Classic Uzbekistan Group Tour in 2024 and 2025 with Guaranteed Dates

Classic Uzbekistan Group Tour 2024-2025

Our most popular escorted tour of Uzbekistan in a small group will acquaint you with the most famous ancient cities in Uzbekistan: Khiva, Bukhara and Samarkand, as well as the modern capital, Tashkent.

Tashkent, Khiva, Bukhara, Samarkand

8 Days | Spring, summer, autumn | from US$ 1,160 per person

Karaman-ata Underground Mosque, Mangystau

Karaman-ata Mosque, Mangystau

Karaman-ata stands as one of the oldest necropolises in the Mangystau region, with its earliest tombs tracing back to the 8th and 9th centuries. This site also includes an underground mosque built in the 12th and 13th centuries, where, according to local lore, the remains of the revered Kazakh Sufi sage Karaman-ata are enshrined. Both the mosque and the surrounding necropolis have been designated as nationally significant monuments in Kazakhstan.

Karaman-ata Mosque, Mangystau

Spanning over 7 hectares, the necropolis houses hundreds of graves of Kazakh and Turkmen locals. The most ancient gravestones originate from the era of the Oguz and Kipchak peoples in the 8th century, while the majority of the burial sites date from the latter half of the 19th century, associated with the Adai, a Kazakh tribe predominant in this area. The graves are often marked by small, ornately decorated mausoleums with reliefs and paintings. The latest mausoleum was erected in 1970 during the Soviet period.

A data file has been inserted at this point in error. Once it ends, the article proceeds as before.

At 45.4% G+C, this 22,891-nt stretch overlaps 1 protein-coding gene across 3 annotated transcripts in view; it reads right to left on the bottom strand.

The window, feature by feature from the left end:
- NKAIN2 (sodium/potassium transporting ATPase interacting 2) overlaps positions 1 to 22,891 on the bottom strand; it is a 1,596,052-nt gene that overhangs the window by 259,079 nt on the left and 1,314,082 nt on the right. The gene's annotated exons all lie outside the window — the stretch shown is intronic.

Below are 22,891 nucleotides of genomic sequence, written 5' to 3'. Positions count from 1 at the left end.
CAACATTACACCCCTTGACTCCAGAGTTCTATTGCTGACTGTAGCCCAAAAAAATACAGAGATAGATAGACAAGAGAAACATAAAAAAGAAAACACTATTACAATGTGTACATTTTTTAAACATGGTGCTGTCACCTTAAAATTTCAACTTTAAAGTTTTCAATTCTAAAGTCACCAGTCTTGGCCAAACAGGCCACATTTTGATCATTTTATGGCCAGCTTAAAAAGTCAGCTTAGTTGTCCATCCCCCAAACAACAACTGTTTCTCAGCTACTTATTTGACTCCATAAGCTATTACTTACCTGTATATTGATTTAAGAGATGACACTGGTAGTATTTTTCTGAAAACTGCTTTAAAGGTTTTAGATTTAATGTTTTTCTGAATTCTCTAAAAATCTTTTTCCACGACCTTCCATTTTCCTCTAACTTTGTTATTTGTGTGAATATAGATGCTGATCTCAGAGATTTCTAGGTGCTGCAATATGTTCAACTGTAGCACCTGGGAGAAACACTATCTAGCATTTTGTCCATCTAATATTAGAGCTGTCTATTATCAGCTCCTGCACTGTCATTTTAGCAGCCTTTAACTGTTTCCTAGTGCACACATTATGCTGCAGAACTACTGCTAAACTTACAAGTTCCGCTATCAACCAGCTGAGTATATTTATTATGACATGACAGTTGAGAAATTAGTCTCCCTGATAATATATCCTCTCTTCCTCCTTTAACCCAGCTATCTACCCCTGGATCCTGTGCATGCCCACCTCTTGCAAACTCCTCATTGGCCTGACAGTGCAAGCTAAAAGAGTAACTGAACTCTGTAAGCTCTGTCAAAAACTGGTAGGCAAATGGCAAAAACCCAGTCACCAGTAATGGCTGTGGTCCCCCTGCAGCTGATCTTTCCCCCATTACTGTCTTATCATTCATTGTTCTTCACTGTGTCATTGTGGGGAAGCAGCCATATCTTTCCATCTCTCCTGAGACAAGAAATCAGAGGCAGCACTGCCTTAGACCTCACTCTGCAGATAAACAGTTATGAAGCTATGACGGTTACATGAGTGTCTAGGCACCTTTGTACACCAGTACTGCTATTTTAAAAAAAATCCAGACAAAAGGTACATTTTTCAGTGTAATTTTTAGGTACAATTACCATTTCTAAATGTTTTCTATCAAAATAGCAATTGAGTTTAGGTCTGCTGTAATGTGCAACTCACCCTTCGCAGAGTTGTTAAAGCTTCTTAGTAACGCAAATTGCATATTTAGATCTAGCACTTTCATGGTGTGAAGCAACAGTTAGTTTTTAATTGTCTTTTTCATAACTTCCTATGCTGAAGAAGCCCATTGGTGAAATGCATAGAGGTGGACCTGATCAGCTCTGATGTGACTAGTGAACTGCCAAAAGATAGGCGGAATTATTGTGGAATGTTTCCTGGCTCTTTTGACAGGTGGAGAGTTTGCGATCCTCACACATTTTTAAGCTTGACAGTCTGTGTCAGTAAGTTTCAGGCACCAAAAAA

Karaman-ata Mosque, Mangystau

The underground mosque is delicately carved into a hillside and descends roughly 5 meters, providing a cool sanctuary even on the warmest days. It consists of a twisting corridor and two chambers supported by columns, with the back chamber's circular design meant for Sufi rituals and dances. Visitors must remove their footwear to respect the sanctity of the soft-carpeted interior.

Karaman-ata Mosque, Mangystau

The Karaman-ata necropolis is a sacred site, revered for its peace and inviolability where historical truces were often negotiated. Local legends abound, including tales of Karaman-ata's friendship and subsequent fallout with the prominent Sufi Khoja Ahmed Yassawi. The exact cause of their dispute remains a mystery.

Karaman-ata Mosque, Mangystau

Today, the necropolis is enclosed and features amenities for pilgrims, including a home with a kitchen for meals and rest after their travels. The underground mosque is 145 km from Aktau, with the final stretch being a rough dirt road through the vast Kazakh steppe, occasionally dotted with a solitary shepherd and flock. Nearby is the village of Beki, which marks the turnoff towards this sacred site, and not far west lies the captivating Ybykty canyon, another natural wonder of the Mangystau region.